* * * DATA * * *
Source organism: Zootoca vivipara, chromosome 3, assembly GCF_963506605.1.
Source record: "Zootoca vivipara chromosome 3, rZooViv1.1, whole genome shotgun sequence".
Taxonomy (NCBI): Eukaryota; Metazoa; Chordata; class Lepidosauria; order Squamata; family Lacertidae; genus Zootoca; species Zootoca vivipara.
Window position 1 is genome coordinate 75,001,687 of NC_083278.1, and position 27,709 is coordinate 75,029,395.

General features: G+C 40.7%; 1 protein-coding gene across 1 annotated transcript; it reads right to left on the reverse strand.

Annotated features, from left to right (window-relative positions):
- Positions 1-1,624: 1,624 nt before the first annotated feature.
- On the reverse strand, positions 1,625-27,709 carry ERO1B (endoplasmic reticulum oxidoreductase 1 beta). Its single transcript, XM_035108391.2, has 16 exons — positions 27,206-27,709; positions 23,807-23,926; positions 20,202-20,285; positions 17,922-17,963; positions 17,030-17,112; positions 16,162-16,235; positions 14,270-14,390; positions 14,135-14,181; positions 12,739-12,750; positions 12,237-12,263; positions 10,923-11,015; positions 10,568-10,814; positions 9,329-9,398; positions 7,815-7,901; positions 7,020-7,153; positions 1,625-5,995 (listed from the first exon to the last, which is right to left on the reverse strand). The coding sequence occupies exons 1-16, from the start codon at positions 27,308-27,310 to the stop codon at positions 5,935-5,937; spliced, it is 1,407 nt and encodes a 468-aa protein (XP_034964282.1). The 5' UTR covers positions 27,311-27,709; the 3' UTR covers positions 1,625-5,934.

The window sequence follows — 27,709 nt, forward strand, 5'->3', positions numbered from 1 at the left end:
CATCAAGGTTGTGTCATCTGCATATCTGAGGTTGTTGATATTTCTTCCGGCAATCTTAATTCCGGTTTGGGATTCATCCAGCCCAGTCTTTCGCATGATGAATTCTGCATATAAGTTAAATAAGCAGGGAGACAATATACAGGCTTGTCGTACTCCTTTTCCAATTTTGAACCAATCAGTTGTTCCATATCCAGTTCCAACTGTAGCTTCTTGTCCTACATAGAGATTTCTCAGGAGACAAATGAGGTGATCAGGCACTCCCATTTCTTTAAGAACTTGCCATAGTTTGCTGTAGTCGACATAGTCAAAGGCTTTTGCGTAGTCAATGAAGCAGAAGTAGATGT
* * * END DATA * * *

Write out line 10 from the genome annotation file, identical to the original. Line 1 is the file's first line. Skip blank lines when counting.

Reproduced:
CATCAAGGTTGTGTCATCTGCATATCTGAGGTTGTTGATATTTCTTCCGGCAATCTTAATTCCGGTTTGGGATTCATCCAGCCCAGTCTTTCGCATGATGAATTCTGCATATAAGTTAAATAAGCAGGGAGACAATATACAGGCTTGTCGTACTCCTTTTCCAATTTTGAACCAATCAGTTGTTCCATATCCAGTTCCAACTGTAGCTTCTTGTCCTACATAGAGATTTCTCAGGAGACAAATGAGGTGATCAGGCACTCCCATTTCTTTAAGAACTTGCCATAGTTTGCTGTAGTCGACATAGTCAAAGGCTTTTGCGTAGTCAATGAAGCAGAAGTAGATGT